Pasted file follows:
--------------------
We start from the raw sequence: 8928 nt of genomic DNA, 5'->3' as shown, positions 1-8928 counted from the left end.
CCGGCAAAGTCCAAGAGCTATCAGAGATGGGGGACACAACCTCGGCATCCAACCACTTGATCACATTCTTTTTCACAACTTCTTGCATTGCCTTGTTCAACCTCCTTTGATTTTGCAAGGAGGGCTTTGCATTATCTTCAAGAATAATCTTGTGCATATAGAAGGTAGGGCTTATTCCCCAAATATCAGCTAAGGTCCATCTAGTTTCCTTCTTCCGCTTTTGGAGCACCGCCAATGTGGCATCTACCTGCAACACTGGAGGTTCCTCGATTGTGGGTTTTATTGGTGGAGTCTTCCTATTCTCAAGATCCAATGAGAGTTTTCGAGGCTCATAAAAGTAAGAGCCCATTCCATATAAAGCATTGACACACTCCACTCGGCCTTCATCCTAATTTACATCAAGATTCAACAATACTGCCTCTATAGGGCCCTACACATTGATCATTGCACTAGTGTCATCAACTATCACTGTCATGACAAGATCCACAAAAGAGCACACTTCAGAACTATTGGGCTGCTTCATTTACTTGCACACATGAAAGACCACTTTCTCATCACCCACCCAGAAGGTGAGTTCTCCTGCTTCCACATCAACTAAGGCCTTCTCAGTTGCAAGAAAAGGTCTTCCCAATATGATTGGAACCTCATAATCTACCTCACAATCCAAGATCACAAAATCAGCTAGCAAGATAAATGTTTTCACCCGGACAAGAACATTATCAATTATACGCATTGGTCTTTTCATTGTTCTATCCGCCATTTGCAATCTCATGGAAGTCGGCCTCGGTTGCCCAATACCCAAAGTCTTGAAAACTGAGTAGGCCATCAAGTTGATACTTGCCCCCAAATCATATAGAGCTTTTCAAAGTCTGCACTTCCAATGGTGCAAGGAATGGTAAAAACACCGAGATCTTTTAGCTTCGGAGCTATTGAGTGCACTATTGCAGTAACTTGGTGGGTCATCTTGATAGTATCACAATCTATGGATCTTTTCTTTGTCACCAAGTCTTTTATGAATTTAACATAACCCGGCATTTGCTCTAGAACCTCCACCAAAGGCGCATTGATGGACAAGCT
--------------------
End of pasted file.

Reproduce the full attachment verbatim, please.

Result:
We start from the raw sequence: 8928 nt of genomic DNA, 5'->3' as shown, positions 1-8928 counted from the left end.
CCGGCAAAGTCCAAGAGCTATCAGAGATGGGGGACACAACCTCGGCATCCAACCACTTGATCACATTCTTTTTCACAACTTCTTGCATTGCCTTGTTCAACCTCCTTTGATTTTGCAAGGAGGGCTTTGCATTATCTTCAAGAATAATCTTGTGCATATAGAAGGTAGGGCTTATTCCCCAAATATCAGCTAAGGTCCATCTAGTTTCCTTCTTCCGCTTTTGGAGCACCGCCAATGTGGCATCTACCTGCAACACTGGAGGTTCCTCGATTGTGGGTTTTATTGGTGGAGTCTTCCTATTCTCAAGATCCAATGAGAGTTTTCGAGGCTCATAAAAGTAAGAGCCCATTCCATATAAAGCATTGACACACTCCACTCGGCCTTCATCCTAATTTACATCAAGATTCAACAATACTGCCTCTATAGGGCCCTACACATTGATCATTGCACTAGTGTCATCAACTATCACTGTCATGACAAGATCCACAAAAGAGCACACTTCAGAACTATTGGGCTGCTTCATTTACTTGCACACATGAAAGACCACTTTCTCATCACCCACCCAGAAGGTGAGTTCTCCTGCTTCCACATCAACTAAGGCCTTCTCAGTTGCAAGAAAAGGTCTTCCCAATATGATTGGAACCTCATAATCTACCTCACAATCCAAGATCACAAAATCAGCTAGCAAGATAAATGTTTTCACCCGGACAAGAACATTATCAATTATACGCATTGGTCTTTTCATTGTTCTATCCGCCATTTGCAATCTCATGGAAGTCGGCCTCGGTTGCCCAATACCCAAAGTCTTGAAAACTGAGTAGGCCATCAAGTTGATACTTGCCCCCAAATCATATAGAGCTTTTCAAAGTCTGCACTTCCAATGGTGCAAGGAATGGTAAAAACACCGAGATCTTTTAGCTTCGGAGCTATTGAGTGCACTATTGCAGTAACTTGGTGGGTCATCTTGATAGTATCACAATCTATGGATCTTTTCTTTGTCACCAAGTCTTTTATGAATTTAACATAACCCGGCATTTGCTCTAGAACCTCCACCAAAGGCGCATTGATGGACAAGCT